church numerals review
church numerals review
December 5, 2013

I'm reading through a bit of SICP right now and came across an example problem which casually throws Church Numerals in your face.

Man, listen, I'm pretty dumb. I know that. You know that. People I pass on the street know that, deep in their hearts and with the certainty of fact.

Anyway, Church Numerals. I stumble on 'em every time I come across 'em. Them and the rest of lambda calculus really, jeez, it just falls right out of my head. So, let me go ahead and capture my understanding in a blog before it escapes again.

Church Numerals are just natural numbers, simple as that. The thing is, though, and this is neat, they're numbers without numbers - they're encoded with functions. It's, okay, check it.

Instead of thinking of numbers as, well, numbers, we can think of them as things which can apply a function some number of times. Whoa, easy there, don't worry, we'll take it slow.

Okay, so, let's start with zero. Our function zero will take a function f and return a function which will apply it zero times. Easy-peasy:

zero =
	# given f
	(f) ->
		# return a function of x
		(x) ->
			# which doesn't apply f to x
			return x

Now, the increment function inc will take a number and return its successor - i.e., a function that applies f one additional time. Shouldn't be too bad:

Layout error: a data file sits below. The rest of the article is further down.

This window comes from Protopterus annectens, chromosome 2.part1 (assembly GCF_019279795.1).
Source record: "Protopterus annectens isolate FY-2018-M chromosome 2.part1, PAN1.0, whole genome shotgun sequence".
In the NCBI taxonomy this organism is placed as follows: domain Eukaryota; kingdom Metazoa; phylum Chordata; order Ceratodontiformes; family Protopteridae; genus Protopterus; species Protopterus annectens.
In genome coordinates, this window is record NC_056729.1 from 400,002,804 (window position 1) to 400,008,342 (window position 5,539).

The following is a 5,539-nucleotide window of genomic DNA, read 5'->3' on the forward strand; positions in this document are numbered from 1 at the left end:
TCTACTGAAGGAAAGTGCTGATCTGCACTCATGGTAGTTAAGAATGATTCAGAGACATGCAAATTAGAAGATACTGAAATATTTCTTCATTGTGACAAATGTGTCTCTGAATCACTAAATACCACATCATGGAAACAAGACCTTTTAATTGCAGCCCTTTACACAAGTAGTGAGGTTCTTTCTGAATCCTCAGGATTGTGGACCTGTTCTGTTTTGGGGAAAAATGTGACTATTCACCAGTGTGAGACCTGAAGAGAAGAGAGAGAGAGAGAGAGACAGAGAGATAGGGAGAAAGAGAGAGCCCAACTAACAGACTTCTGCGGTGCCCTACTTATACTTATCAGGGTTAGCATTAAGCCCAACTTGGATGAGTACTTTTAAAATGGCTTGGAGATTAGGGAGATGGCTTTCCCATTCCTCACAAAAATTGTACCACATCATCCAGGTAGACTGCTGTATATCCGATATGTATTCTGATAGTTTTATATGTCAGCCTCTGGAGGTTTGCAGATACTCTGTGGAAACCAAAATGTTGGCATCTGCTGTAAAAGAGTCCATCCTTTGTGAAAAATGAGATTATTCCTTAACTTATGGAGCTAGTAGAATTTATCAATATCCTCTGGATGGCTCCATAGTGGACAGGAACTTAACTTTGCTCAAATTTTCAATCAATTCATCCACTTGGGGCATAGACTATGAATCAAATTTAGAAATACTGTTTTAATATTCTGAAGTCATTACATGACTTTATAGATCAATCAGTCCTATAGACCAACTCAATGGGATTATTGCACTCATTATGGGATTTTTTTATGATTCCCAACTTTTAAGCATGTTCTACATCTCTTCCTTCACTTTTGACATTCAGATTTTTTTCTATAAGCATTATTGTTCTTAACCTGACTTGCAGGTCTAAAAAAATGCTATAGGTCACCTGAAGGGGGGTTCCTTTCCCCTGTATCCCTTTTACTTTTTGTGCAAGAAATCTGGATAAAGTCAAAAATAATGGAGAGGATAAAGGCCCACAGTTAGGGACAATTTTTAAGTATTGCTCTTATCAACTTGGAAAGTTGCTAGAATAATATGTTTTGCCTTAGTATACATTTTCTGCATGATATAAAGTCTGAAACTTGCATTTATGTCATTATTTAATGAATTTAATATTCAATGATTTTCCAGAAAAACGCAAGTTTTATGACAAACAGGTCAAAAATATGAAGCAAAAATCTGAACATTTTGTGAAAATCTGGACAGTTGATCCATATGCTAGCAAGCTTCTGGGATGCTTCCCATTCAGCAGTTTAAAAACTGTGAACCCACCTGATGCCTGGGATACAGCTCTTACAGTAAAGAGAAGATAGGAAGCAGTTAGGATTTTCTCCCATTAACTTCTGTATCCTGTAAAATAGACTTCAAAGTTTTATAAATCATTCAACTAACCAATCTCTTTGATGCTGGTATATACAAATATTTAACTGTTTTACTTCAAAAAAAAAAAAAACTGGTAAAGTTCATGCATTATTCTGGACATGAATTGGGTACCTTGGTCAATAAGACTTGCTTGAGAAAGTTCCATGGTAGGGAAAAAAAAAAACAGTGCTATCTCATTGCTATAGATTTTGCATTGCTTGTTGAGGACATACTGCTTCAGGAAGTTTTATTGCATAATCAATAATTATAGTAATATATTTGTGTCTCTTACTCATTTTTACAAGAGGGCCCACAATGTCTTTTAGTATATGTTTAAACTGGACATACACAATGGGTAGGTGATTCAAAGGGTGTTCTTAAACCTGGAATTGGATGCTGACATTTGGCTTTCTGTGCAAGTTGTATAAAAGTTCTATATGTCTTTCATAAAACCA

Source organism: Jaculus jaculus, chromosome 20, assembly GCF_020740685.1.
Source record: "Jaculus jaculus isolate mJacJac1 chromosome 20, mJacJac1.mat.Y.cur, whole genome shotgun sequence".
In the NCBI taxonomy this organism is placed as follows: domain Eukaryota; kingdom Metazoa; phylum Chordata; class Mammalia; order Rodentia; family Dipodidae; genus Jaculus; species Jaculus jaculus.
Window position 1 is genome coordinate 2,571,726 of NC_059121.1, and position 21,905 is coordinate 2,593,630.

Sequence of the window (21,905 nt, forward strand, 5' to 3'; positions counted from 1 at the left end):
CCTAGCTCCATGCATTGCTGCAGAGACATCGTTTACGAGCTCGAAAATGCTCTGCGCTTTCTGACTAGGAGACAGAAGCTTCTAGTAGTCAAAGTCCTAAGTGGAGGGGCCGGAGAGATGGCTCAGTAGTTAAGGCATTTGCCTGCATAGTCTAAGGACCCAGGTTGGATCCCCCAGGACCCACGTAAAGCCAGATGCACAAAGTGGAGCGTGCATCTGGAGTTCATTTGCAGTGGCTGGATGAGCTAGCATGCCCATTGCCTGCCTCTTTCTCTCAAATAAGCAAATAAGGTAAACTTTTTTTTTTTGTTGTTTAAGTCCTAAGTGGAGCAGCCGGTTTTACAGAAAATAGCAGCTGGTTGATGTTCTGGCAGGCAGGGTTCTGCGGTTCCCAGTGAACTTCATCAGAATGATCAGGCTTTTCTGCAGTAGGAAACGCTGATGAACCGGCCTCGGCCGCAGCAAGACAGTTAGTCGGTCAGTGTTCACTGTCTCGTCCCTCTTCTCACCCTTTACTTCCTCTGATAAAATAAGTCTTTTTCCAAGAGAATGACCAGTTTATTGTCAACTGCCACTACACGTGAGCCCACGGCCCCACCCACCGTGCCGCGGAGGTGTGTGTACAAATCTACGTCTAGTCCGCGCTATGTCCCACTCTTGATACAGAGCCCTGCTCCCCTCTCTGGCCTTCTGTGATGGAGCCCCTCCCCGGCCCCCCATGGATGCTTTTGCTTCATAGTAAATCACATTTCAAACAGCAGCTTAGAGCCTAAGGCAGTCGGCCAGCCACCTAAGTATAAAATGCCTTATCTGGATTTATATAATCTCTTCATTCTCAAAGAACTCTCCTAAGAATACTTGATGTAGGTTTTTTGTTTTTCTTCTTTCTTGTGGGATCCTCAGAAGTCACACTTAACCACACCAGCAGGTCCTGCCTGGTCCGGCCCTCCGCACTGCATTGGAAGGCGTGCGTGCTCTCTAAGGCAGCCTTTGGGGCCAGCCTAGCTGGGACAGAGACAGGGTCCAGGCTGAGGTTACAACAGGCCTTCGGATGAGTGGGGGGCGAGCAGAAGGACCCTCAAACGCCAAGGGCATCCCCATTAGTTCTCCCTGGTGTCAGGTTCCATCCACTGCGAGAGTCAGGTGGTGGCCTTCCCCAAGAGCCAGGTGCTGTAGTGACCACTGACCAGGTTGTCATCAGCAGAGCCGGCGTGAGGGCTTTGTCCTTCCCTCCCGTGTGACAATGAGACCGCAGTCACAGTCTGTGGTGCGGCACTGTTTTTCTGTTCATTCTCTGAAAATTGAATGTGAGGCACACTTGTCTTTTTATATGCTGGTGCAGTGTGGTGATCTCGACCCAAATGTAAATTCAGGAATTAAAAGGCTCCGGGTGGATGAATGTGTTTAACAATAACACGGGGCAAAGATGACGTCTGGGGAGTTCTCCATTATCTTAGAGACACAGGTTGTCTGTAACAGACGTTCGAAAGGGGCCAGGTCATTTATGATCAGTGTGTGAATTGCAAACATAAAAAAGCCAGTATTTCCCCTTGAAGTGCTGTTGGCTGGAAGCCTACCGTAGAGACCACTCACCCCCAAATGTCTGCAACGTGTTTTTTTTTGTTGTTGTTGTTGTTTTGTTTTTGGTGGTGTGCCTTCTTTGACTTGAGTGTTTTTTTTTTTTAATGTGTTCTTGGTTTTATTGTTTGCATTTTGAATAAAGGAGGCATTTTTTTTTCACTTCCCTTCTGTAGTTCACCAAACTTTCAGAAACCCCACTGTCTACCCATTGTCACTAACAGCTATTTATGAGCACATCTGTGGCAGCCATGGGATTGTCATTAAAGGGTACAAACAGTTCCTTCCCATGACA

inc =
	# given n-1
	(prevN) ->
		# return a function which takes f
		(f) ->
			# and returns a function of x
			(x) ->
				# which applies f to x n-1 times
				result = prevN(f)(x)

				# and applies f once more
				return f(result)

Given inc, we can define a couple of other numbers for the hell of it:

one	= inc zero
two	= inc one

Now that we've our beautiful-looking numbers, how do we use 'em? Remember, given a number, we can pass it a function f and it'll return a function which applies f n times. So, let's say we were really interested in adding periods to things. We could write an addPeriod function:

addPeriod = (s) ->
	return s + "."

And we use this with a string, obvs:

# => "."

Using our numbers, we can apply this bad boy zero times:

# => ""

How dang exciting is that? Our zero produced zero periods by applying addPeriod zero times! Just like you'd expect!

Okay, I can see it in your eyes. You want something with a little more razzle-dazzle. Well, prepare to get your mind blown. Let's check out the number two:

# => ".."

Rad, right? two calls one, one calls zero, zero returns "", one adds a period, and finally, two adds another period. Couldn't be simpler.

Boy, ain't this grand? I can't imagine why anybody would represent numbers the old, boring way ever again.